The Network for Integrated Behavioural Science  
University of Nottingham


We examine strategic sophistication using eight two-person 3 × 3 one-shot games. To facilitate strategic thinking, we design a ‘structured’ environment where subjects first assign subjective values to the payoff pairs and state their beliefs about their counterparts’ probable strategies, before selecting their own strategies in light of those deliberations. Our results show that a majority of strategy choices are inconsistent with the equilibrium prediction, and that only just over half of strategy choices constitute best responses to subjects’ stated beliefs. Allowing for other-regarding considerations increases best responding significantly, but the increase is rather small. We further compare patterns of strategies with those made in an ‘unstructured’ environment in which subjects are not specifically directed to think strategically. Our data suggest that structuring the pre-decision deliberation process does not affect strategic sophistication.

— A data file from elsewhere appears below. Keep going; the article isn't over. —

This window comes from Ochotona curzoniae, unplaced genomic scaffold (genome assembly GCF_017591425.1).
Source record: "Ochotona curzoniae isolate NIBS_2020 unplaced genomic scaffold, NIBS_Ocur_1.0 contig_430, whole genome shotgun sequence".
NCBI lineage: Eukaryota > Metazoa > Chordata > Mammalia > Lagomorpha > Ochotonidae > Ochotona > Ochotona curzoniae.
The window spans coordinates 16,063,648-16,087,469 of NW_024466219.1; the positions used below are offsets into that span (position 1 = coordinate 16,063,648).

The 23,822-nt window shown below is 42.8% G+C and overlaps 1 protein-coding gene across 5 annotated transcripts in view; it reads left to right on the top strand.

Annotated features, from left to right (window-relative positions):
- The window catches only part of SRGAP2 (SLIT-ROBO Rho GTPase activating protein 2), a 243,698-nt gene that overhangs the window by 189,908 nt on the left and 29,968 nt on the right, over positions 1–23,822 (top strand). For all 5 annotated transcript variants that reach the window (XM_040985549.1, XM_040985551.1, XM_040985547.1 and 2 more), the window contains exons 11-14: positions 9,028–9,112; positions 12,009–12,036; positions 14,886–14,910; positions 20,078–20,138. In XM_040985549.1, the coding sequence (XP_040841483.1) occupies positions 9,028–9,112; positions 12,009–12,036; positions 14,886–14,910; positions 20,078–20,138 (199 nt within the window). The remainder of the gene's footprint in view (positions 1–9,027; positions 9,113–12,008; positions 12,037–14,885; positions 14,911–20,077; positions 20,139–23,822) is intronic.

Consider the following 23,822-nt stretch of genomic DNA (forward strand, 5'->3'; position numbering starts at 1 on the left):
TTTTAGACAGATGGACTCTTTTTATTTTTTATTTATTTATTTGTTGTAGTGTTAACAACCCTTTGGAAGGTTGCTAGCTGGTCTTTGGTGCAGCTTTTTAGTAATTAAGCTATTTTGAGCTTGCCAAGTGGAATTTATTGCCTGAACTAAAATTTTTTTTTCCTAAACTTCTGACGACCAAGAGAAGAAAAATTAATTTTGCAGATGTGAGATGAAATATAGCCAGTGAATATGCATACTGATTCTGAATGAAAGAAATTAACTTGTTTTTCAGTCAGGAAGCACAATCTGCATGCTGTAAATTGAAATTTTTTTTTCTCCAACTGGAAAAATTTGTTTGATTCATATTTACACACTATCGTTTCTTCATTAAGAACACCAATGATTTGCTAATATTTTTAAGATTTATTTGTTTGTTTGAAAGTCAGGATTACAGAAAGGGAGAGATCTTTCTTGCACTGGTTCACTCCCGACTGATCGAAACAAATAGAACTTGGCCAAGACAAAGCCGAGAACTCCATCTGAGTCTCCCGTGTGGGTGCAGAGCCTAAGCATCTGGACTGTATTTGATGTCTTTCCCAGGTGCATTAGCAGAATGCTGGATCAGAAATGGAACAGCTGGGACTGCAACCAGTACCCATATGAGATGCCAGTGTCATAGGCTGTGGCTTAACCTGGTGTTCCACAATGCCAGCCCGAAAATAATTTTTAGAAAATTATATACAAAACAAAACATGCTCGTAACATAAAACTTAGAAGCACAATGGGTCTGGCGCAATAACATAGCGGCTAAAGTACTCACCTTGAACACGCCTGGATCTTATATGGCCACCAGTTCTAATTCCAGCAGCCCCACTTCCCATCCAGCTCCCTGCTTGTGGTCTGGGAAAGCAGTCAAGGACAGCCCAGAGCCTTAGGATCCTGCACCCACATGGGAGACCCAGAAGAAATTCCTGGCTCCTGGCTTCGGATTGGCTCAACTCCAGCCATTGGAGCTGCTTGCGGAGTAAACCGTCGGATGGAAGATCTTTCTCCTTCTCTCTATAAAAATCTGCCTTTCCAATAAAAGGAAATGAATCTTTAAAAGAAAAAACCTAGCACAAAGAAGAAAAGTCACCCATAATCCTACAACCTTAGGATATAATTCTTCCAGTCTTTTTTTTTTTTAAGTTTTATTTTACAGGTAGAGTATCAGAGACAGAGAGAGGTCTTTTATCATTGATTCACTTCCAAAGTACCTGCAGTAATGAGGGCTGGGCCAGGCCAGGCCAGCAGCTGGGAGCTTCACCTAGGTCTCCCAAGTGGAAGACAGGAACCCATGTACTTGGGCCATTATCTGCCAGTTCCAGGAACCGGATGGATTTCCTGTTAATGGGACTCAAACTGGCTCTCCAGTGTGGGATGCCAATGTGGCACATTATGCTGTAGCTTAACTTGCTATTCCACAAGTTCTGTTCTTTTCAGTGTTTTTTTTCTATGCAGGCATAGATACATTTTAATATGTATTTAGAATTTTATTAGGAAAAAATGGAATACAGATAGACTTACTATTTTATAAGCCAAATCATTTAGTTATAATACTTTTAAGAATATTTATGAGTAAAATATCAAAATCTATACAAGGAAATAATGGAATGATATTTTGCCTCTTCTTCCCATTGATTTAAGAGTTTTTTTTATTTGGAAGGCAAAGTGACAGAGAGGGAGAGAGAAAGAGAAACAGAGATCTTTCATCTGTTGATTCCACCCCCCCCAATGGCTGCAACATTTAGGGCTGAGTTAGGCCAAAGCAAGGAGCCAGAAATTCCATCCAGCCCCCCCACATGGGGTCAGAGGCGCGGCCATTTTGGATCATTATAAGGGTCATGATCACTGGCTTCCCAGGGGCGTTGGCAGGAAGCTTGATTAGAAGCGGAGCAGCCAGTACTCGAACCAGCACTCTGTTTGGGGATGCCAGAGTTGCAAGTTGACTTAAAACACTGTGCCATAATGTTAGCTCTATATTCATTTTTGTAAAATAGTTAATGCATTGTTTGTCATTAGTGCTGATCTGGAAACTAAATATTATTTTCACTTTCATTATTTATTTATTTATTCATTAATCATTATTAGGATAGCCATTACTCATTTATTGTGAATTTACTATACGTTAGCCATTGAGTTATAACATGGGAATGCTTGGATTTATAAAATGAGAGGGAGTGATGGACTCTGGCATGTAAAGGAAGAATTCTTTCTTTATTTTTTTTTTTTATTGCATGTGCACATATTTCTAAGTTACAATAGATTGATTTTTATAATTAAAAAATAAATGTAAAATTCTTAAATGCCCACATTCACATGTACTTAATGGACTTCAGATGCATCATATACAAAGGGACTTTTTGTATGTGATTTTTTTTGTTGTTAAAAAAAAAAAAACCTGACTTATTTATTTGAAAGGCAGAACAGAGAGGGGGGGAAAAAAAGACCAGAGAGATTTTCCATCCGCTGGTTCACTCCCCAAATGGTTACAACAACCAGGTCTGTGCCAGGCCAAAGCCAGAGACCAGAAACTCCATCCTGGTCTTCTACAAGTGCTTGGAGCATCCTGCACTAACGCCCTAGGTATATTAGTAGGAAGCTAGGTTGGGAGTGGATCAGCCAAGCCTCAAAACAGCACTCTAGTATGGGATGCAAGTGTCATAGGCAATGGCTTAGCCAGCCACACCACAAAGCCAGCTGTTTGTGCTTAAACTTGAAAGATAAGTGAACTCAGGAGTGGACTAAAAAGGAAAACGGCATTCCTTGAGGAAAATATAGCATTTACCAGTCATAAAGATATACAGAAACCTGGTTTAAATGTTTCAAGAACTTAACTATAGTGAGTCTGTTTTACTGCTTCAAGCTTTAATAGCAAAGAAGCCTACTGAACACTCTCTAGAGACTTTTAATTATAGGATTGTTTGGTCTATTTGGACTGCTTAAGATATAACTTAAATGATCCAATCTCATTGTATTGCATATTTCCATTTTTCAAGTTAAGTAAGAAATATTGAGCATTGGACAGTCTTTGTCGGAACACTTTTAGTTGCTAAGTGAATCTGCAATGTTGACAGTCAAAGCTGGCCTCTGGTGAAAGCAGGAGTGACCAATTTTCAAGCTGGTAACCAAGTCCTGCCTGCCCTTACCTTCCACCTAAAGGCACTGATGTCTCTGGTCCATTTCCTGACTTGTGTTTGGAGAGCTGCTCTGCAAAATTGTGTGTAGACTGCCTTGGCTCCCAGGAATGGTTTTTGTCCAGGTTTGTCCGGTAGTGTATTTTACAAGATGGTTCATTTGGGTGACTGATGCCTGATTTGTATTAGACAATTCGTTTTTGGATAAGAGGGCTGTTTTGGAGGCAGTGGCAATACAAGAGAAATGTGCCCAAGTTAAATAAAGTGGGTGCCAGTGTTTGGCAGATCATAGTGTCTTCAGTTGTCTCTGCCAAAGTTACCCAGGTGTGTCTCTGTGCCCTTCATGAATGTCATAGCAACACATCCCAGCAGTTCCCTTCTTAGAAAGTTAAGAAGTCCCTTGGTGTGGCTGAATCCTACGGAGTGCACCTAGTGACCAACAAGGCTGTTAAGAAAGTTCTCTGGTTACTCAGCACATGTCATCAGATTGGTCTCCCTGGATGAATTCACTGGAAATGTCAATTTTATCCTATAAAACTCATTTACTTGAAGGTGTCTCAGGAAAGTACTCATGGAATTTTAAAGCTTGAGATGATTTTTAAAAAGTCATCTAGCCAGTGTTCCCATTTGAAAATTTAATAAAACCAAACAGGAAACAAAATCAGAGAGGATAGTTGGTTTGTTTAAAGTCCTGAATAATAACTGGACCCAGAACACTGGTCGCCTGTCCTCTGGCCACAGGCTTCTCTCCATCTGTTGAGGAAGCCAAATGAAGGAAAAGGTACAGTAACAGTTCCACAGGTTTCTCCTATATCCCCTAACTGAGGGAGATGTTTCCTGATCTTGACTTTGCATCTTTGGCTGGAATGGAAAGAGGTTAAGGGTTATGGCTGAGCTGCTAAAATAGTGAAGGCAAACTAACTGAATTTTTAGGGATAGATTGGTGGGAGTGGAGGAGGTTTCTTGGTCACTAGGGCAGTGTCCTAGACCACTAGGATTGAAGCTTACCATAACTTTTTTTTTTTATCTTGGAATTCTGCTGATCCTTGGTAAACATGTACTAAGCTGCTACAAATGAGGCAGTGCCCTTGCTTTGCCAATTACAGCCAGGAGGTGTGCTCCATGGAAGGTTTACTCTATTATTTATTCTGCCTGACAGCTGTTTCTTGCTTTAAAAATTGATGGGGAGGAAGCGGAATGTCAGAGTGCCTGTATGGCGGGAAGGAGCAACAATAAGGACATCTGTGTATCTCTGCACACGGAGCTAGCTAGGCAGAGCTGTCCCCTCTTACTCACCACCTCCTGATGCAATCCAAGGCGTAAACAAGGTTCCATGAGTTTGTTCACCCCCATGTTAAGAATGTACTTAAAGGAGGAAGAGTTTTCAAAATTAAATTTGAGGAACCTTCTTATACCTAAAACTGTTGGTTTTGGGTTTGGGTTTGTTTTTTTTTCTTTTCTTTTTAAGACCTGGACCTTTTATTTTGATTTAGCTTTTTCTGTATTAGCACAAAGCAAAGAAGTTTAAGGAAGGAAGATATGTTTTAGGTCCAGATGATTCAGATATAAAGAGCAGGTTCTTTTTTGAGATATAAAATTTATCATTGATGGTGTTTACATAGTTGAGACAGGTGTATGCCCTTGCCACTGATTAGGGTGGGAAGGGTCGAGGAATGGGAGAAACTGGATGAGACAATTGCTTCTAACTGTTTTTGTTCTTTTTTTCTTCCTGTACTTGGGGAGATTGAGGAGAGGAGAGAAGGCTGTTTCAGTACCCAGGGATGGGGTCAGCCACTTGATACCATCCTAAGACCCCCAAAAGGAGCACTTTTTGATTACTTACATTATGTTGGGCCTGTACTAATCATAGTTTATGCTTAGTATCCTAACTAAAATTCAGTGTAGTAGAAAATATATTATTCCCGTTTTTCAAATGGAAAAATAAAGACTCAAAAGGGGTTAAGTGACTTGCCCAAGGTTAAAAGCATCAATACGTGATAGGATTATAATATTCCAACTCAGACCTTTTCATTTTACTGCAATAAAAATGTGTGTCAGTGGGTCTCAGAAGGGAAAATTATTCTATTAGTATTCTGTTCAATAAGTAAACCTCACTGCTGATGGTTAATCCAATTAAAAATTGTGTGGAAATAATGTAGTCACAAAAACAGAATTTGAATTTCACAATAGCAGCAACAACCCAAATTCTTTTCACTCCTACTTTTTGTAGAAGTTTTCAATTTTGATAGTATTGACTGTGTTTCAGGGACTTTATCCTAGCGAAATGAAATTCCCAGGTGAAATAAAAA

This former CeDEx Working Paper 2019-13 and SSRN working paper is now published in Experimental Economics (July 2021).

Authors:  Despoina Alempaki, Andrew M. Colman, Felix Koelle, Graham Loomes, Briony D. Pulford



Posted on Wednesday 14th July 2021

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